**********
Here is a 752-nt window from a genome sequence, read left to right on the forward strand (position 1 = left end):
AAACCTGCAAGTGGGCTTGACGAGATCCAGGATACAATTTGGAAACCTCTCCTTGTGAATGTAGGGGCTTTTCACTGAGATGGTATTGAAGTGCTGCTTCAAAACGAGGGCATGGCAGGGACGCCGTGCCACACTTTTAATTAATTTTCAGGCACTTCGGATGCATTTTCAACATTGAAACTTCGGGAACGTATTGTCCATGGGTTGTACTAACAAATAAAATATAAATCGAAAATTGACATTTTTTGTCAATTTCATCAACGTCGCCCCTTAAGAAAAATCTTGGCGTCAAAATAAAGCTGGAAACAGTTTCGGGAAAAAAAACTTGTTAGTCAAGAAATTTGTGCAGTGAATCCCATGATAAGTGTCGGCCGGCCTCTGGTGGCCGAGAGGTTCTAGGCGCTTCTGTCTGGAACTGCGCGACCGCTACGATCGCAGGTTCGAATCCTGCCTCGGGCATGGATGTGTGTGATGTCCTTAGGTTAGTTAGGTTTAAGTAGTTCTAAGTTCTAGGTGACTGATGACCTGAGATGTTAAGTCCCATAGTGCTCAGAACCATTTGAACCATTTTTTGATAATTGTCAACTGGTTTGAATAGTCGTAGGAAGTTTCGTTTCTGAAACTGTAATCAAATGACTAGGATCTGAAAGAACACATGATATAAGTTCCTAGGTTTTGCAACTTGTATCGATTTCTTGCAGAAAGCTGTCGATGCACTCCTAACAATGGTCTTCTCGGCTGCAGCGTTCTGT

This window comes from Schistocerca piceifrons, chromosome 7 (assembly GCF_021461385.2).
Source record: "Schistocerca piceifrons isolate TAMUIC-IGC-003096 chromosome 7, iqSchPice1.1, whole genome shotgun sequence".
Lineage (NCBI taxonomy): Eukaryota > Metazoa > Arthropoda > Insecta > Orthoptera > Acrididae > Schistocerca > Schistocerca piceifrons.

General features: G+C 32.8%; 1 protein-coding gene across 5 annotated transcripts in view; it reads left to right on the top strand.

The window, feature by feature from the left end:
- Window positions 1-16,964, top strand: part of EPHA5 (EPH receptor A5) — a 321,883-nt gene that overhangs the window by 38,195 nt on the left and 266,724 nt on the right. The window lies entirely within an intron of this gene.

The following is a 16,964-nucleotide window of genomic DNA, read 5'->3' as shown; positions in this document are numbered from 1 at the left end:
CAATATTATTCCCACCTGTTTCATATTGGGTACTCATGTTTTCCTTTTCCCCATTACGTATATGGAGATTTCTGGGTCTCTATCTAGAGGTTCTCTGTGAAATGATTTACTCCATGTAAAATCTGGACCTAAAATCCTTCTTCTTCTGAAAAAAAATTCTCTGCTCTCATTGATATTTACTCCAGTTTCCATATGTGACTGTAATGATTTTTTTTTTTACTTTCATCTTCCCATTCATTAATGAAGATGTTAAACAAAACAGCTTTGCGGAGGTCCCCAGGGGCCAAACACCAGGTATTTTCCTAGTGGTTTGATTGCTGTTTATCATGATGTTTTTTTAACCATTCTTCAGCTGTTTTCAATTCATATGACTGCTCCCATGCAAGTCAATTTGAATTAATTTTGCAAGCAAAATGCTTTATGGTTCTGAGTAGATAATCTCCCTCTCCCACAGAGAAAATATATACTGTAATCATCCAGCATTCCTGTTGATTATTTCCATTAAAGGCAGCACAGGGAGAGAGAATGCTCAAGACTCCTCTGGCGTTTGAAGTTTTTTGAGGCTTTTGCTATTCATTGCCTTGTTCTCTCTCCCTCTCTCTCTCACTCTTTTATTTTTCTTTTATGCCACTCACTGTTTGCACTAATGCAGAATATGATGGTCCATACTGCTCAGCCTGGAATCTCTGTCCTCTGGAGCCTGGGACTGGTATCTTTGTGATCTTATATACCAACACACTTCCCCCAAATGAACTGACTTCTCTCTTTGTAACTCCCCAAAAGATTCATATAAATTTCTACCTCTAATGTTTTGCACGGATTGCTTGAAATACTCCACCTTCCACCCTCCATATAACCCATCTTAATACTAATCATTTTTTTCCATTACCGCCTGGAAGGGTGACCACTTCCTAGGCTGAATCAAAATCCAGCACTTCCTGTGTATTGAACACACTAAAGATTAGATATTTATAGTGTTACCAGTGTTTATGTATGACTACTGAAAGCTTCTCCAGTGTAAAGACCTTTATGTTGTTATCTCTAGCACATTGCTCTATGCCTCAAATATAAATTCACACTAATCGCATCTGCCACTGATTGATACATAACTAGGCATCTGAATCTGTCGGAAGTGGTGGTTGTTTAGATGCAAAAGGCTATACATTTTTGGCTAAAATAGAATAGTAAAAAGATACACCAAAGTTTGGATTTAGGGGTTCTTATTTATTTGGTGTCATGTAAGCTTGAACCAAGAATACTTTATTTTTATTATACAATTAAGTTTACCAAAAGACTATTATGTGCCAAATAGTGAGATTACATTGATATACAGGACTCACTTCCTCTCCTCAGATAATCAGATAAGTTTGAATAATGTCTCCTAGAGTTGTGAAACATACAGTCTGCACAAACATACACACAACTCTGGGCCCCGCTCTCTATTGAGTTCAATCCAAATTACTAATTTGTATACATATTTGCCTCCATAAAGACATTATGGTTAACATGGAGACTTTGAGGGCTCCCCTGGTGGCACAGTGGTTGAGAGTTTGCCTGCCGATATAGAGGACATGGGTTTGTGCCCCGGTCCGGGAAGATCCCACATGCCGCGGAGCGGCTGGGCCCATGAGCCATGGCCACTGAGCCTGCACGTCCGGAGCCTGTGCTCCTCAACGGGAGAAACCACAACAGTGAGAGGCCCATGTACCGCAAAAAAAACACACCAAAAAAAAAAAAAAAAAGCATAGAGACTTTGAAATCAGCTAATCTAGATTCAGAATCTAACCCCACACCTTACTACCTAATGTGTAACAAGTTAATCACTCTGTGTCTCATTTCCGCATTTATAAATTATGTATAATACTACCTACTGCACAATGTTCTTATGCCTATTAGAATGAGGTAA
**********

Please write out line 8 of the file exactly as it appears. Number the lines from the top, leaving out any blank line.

- Window positions 1-16,964, top strand: part of EPHA5 (EPH receptor A5) — a 321,883-nt gene that overhangs the window by 38,195 nt on the left and 266,724 nt on the right. The window lies entirely within an intron of this gene.